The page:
Tuesday, December 8, 2015
Our country's energy suppliers produce an unprecedented amount of electricity. In the mid-1990s, electricity was affordable at 7.1 cents per kilowatt hour in 1995; by that year the price to actually generate the electricity from the power companies was two-thirds the price of what the homeowner would pay for electricity. In 2013, United States energy use was over 13 times greater than the energy use of 1950. Moreover, the current cost to generate electricity amounts to less than half of the price of electricity according to the Edison Electric Institute. Cutting down on your electric bill is possible by following these steps to cut costs and find alternative electricity for your home.
Regulate Heat Year-Round
Most wasted energy is due to heat or air conditioning that runs while no one is home. By installing a programmable thermostat, you can set your heater or air conditioner to run only during the hours that people are home. In total, this can help homeowners save as much as 10% per year on their heating and cooling bills.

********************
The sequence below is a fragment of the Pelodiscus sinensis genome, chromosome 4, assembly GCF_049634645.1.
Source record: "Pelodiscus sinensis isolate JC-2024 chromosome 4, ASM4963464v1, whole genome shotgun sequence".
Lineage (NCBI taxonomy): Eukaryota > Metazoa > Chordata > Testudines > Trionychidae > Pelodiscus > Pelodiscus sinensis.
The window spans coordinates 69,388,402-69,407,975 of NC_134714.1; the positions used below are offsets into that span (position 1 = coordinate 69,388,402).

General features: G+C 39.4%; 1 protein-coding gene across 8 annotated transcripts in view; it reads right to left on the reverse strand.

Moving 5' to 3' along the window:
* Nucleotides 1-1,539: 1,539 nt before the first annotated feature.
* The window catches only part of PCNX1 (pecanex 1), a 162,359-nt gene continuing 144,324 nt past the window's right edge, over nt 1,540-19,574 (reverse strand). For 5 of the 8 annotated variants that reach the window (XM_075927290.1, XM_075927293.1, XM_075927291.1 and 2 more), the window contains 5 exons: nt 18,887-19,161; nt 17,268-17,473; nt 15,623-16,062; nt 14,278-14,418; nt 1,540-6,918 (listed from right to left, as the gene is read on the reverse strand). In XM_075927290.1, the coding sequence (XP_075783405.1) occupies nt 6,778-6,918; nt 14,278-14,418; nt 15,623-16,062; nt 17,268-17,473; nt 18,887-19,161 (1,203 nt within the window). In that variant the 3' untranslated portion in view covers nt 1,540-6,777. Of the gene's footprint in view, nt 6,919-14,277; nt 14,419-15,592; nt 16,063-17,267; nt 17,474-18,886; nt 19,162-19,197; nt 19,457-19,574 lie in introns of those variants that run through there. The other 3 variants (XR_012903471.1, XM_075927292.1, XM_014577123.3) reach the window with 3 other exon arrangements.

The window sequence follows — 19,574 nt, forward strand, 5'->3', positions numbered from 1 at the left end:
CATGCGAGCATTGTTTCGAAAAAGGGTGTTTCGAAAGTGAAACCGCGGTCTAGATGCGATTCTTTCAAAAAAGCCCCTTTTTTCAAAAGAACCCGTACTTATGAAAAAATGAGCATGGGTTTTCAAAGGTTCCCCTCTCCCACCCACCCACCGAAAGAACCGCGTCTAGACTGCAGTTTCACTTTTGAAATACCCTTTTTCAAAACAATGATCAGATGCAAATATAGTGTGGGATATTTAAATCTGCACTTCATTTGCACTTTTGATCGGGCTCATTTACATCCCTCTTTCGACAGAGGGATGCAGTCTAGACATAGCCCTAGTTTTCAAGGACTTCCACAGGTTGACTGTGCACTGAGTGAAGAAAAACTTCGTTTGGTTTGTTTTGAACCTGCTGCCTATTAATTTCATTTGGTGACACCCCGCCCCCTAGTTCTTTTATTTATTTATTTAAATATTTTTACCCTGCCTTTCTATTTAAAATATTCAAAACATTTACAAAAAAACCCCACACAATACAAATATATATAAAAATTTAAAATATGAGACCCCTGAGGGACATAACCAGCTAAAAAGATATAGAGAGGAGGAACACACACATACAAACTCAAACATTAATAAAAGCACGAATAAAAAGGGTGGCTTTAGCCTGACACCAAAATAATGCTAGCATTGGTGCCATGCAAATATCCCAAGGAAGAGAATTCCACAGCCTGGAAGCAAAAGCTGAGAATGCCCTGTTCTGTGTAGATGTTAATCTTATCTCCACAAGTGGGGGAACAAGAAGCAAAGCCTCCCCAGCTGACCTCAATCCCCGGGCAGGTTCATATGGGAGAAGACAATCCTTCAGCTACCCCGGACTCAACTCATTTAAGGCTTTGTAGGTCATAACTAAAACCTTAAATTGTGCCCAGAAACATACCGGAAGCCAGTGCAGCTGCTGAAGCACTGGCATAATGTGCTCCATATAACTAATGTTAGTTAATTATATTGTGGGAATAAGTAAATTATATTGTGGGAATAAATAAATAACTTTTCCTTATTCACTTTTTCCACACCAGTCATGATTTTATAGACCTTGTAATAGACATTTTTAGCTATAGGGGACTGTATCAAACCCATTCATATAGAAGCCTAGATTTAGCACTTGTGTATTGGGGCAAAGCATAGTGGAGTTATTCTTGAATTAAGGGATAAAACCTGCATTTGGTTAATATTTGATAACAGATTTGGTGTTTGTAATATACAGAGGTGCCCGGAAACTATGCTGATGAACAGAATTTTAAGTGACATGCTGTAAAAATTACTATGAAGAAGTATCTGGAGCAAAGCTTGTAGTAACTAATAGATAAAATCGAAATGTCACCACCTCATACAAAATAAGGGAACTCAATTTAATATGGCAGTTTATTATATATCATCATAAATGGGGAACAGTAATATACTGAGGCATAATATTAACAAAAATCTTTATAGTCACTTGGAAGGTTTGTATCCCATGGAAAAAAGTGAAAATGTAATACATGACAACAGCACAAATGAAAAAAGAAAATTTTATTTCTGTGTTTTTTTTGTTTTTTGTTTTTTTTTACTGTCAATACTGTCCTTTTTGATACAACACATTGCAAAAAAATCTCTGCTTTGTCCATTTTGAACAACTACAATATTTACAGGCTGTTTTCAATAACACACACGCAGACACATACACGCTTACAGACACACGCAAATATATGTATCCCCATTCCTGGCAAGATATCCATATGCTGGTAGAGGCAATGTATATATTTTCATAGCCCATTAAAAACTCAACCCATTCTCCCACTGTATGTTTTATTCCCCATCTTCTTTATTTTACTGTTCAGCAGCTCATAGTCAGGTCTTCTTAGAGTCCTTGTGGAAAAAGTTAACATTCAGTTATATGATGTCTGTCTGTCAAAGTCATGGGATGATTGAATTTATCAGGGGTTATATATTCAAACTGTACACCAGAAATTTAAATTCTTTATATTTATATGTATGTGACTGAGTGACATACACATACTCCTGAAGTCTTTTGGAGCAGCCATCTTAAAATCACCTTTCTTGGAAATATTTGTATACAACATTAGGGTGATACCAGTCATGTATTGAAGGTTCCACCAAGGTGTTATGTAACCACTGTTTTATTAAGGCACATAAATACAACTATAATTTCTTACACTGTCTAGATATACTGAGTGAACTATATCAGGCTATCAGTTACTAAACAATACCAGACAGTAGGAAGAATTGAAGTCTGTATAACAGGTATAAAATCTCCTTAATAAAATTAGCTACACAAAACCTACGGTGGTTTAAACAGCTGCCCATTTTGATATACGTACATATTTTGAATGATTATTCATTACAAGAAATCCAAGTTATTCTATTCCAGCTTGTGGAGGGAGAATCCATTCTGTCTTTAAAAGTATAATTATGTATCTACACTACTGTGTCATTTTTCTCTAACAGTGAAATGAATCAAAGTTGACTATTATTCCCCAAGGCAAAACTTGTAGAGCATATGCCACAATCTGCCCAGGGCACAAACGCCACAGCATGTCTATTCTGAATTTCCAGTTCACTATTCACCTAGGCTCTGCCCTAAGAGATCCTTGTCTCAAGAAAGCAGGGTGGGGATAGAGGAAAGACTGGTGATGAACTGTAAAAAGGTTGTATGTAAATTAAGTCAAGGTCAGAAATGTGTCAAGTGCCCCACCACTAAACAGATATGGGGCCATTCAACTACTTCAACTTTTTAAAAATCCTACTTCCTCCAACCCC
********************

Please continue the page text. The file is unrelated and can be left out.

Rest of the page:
Warm Bathing Water
Studies have shown that most Americans dedicate up to 18% of their utility bills to water heating. New, tankless water heaters are able to store a greater reservoir of hot water while helping to eliminate costs, thus helping homeowners save hundreds on their hot water every year.
Many Americans have joined a growing movement to find more economically friendly, low-energy alternatives to traditional appliances. The refrigerators of today use three-quarters less energy than the average refrigerator sold in 1975; this is even despite the fact that today's refrigerators are 20% larger and cost 60% less.
Alternative Electricity for Your Home
Many homeowners are searching for more affordable alternative electricity companies in order to save on their monthly bills. Many of these companies take extra precautions to ensure that your home is using energy at a moderate rate relative to the size of your household. Already, these alternative energy companies have installed 50 million smart meters to regulate nearly 43% of homes in the United States.